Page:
Chevron CEO John WatsonChevron’s CEO John Watson described the latest ruling as a “resounding victory”

Mr Kaplan described the evidence against Mr Donziger’s team as “voluminous”.

“Justice is not served by inflicting injustice,” he wrote in the ruling. “The ends do not justify the means. There is no ‘Robin Hood’ defence to illegal and wrongful conduct.”

Chevron’s chief executive, John Watson, hailed the ruling as “a resounding victory for Chevron and its shareholders”.

The legal team representing the Ecuadorean villagers have also sued Chevron in Brazil, Argentina and Canada.

But Chevron believes the US judge decision will help them fight their case in other courts.

Some 30,000 local residents, including five different Amazonian tribes, began the lawsuit against Texaco in 1993.

The plaintiffs say that the oil company knowingly dumped 18bn gallons (68bn litres) of toxic waste water and spilled 17m gallons of crude oil into the rainforest during its operations in north-east Ecuador.

They say the affected area covers 4,400 sq km (1,700 sq miles) on the border with Colombia.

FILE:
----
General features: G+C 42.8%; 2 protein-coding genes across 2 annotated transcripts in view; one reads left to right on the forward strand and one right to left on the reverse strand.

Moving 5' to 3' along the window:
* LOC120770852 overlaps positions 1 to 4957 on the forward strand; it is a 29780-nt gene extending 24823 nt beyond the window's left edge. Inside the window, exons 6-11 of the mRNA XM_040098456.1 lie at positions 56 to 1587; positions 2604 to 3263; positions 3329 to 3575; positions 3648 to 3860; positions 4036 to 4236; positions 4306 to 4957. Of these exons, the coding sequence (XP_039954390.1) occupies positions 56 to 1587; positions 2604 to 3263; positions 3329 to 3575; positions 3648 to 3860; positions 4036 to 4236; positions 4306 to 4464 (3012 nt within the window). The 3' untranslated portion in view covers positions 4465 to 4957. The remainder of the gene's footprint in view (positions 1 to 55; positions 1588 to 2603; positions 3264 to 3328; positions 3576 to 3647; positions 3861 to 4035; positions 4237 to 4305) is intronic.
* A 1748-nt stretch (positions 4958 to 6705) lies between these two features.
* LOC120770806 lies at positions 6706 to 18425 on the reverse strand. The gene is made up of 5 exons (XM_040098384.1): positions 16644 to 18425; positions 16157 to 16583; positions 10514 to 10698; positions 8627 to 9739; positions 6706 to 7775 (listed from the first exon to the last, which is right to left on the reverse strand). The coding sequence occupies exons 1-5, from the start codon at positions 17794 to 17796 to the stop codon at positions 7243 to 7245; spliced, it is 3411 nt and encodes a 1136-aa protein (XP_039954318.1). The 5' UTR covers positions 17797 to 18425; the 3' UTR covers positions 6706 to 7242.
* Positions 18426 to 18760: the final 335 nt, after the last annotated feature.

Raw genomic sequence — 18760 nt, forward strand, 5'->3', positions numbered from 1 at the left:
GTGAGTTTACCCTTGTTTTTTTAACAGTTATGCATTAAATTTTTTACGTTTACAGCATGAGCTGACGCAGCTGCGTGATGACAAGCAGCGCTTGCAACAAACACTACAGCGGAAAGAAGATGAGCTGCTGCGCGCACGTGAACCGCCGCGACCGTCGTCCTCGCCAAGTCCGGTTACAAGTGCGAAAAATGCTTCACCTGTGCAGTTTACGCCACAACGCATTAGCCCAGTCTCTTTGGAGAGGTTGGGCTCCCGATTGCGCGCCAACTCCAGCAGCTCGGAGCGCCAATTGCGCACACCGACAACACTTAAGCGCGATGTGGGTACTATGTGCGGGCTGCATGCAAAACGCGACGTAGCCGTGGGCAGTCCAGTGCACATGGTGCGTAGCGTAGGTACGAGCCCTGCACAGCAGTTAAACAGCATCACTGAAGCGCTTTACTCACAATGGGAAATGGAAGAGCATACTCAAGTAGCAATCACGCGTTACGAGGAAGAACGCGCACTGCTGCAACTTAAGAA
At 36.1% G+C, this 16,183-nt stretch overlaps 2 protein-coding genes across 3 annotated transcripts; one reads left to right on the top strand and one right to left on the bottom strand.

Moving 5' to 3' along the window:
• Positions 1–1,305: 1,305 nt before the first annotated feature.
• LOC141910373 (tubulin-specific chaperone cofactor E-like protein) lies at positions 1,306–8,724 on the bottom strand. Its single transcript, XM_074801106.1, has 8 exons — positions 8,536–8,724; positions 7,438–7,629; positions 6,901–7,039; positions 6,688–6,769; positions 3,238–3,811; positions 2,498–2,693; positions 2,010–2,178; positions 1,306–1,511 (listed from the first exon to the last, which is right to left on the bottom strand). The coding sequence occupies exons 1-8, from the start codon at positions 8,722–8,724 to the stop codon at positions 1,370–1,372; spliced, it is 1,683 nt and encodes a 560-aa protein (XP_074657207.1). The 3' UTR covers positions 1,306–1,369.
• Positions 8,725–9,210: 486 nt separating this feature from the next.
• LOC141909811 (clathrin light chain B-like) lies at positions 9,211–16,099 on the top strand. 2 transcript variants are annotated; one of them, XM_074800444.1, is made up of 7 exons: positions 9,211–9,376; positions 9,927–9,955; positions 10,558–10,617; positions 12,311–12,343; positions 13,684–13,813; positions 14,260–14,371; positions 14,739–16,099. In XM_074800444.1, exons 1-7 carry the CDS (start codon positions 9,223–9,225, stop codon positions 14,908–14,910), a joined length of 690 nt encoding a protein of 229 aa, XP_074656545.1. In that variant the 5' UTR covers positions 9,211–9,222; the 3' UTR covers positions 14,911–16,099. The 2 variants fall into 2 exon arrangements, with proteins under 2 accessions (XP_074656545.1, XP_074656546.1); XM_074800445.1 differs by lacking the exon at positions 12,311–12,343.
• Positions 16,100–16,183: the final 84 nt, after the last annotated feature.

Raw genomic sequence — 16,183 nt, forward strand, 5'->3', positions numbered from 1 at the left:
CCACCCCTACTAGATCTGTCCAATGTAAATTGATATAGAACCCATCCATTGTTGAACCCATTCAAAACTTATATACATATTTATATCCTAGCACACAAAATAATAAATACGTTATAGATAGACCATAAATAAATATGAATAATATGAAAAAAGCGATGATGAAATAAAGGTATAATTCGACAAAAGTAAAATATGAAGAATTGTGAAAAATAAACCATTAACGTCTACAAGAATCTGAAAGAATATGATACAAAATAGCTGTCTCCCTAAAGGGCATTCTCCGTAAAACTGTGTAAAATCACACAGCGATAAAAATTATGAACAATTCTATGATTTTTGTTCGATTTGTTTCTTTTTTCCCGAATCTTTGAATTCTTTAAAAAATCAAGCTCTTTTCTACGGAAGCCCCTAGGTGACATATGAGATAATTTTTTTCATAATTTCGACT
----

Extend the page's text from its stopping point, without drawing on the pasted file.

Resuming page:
Local residents believe the pollution has led to health problems such as cancer and birth defects.

Oil production map
 Source: BBC News

 

 

Editorial: SELVA-Vida Sin Fronteras

Selvavidasinfronteras.wordpress.com

Editorial Committee

David Dunham

Arno Ambrosius

Gustavo López Ospina

Mariana Almeida

Pieter Jan Brouwer

Assistant: Emilia Romero

SELVA Vida Sin Fronteras acknowledges Kevin Schafer’s important contribution towards protecting the highly endangered Amazon pink fresh water dolphin. Title photographs of our “The Amazon Pink Dolphin’s Voice” were taken by Mr. Schafer. 

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~ by FSVSF Admin on 5 March, 2014.